In digging through the python
Counter class in
collections, I found something I thought was peculiar: They don't explicitly use the
self argument in the
__init__ function's arguments.
See code below (copied directly without the docstring):
class Counter(dict): def __init__(*args, **kwds): if not args: raise TypeError("descriptor '__init__' of 'Counter' object " "needs an argument") self, *args = args if len(args) > 1: raise TypeError('expected at most 1 argments, got %d' % len(args)) super(Counter, self).__init__() self.update(*args, **kwds)
Later in this same class, the
subtract methods are also defined this same way.
Before you point me to questions about how
self works in classes, I will note that I don't believe this is a duplicate question. I understand how
self works typically and that
self is not a keyword (just standard practice) etc. I also understand that this code works (I'm not questioning the validity of the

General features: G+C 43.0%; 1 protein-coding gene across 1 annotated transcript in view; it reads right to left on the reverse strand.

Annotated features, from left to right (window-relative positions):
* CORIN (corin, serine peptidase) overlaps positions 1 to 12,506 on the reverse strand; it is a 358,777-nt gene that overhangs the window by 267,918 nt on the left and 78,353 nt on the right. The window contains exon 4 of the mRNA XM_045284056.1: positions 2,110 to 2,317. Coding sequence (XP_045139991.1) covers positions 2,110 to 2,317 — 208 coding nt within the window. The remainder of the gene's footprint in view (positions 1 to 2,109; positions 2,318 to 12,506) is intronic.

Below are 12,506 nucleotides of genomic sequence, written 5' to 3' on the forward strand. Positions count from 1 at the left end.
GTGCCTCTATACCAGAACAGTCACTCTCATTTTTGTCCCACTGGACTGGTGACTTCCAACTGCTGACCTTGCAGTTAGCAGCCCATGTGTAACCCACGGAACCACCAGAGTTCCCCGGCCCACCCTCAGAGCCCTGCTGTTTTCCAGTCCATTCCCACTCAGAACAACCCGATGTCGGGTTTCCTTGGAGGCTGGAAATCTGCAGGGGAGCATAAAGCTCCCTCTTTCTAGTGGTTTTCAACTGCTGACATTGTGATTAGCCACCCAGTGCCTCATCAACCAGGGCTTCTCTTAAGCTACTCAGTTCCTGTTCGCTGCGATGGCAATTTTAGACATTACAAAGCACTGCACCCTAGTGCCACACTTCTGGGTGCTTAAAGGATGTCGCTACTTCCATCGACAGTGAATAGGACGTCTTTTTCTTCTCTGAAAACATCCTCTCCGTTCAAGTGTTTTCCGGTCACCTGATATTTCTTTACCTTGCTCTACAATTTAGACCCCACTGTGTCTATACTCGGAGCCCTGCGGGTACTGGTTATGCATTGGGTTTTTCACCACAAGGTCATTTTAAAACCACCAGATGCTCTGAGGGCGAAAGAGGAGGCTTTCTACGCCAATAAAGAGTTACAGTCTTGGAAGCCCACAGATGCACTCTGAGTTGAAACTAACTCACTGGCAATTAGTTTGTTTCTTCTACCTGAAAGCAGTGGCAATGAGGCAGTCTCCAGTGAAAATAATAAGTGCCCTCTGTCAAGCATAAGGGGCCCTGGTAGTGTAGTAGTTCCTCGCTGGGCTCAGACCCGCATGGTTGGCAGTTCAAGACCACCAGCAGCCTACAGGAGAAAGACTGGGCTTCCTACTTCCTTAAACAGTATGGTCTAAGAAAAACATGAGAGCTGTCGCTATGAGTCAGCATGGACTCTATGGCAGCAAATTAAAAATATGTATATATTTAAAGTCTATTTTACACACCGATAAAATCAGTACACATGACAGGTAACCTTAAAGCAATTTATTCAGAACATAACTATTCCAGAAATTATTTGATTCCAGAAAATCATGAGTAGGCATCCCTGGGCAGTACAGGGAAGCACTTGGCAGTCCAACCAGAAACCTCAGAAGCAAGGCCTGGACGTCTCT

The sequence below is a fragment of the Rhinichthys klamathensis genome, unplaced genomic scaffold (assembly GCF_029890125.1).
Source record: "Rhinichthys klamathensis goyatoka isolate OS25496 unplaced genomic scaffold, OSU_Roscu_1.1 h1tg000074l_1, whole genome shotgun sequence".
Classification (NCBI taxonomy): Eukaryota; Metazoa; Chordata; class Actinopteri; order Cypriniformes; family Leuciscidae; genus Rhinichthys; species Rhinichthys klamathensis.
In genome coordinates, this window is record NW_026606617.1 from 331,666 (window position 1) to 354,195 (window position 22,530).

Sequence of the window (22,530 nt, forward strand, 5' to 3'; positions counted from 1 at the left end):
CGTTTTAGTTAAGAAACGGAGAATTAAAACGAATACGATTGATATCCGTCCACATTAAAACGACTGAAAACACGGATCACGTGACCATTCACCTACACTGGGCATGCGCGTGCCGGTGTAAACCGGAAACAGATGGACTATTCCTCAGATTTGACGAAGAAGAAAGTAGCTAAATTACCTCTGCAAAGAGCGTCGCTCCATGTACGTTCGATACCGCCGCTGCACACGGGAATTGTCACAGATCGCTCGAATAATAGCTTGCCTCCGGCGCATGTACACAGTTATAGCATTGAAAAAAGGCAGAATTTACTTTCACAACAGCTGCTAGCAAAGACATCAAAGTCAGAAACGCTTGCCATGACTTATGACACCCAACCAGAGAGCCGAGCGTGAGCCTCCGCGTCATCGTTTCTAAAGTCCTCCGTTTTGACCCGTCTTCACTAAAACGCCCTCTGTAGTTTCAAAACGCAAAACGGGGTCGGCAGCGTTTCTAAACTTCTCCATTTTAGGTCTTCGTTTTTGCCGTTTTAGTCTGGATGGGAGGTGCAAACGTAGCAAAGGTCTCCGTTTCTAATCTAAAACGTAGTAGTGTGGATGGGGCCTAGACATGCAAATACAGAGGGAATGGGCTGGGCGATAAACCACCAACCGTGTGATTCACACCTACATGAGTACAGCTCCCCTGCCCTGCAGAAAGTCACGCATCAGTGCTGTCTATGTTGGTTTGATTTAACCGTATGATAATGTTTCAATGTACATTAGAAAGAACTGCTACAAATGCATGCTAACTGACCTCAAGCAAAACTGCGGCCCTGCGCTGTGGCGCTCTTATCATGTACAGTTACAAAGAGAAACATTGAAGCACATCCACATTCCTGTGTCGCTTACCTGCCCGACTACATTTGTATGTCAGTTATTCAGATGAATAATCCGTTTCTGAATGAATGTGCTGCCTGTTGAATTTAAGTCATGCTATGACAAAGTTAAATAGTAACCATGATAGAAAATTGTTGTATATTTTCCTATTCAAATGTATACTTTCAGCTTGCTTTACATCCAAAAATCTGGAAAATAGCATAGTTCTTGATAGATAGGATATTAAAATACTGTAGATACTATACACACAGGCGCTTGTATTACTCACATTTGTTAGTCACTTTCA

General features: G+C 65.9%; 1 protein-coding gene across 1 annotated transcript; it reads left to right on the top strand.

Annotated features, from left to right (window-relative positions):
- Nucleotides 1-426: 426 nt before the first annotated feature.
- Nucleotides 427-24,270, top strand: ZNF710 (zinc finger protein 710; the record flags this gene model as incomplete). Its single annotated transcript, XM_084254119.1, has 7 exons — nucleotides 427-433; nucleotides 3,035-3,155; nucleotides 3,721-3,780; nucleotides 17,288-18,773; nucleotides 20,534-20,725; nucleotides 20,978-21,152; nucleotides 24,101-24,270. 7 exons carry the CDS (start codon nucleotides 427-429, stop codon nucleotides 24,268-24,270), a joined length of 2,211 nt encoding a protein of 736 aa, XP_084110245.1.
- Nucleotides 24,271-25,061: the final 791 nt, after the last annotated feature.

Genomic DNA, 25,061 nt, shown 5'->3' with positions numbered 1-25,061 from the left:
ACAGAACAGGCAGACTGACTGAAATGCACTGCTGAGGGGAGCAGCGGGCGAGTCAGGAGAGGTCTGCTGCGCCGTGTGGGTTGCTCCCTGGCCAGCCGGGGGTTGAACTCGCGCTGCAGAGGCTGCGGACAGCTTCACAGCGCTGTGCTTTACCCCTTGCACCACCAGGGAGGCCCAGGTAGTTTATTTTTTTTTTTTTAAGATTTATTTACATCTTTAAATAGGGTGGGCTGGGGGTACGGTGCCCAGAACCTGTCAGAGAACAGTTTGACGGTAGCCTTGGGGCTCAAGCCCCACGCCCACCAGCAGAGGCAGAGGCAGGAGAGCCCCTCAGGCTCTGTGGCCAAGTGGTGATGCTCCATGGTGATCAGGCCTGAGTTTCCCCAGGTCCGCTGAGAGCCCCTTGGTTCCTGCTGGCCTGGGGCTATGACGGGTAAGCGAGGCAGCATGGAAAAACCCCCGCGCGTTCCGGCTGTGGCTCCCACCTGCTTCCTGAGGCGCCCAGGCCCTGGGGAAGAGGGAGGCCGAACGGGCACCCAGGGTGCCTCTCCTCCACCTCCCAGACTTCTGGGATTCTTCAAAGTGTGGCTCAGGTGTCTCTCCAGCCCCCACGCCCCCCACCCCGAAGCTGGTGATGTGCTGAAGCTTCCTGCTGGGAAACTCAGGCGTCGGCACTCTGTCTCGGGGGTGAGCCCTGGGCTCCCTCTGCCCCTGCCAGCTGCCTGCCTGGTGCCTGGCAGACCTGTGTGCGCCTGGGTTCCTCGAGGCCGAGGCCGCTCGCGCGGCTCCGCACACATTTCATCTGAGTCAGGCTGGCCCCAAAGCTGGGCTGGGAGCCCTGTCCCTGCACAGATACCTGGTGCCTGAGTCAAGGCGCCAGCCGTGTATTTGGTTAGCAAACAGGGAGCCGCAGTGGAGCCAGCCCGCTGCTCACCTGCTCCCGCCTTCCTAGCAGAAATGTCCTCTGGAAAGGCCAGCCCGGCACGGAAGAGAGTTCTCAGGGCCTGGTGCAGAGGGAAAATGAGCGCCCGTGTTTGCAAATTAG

* unpack/explode/starred-expressions syntax)
My question is more related to why...
- Why would one implement the
__init__and other normal (non-
@classmethods) of a class like this and in what circumstances should I consider using this in the future?
- Why are only specific methods on the same class implemented like this?
- Under what circumstance would these methods be called without any args (if any), triggering the first TypeError?
- In what circumstances would these methods be called with
selffilled in manually (e.g.
Counter.__init__(some_counter))? Or other examples?
I have to think that it has something to do with the TypeError("descriptor...").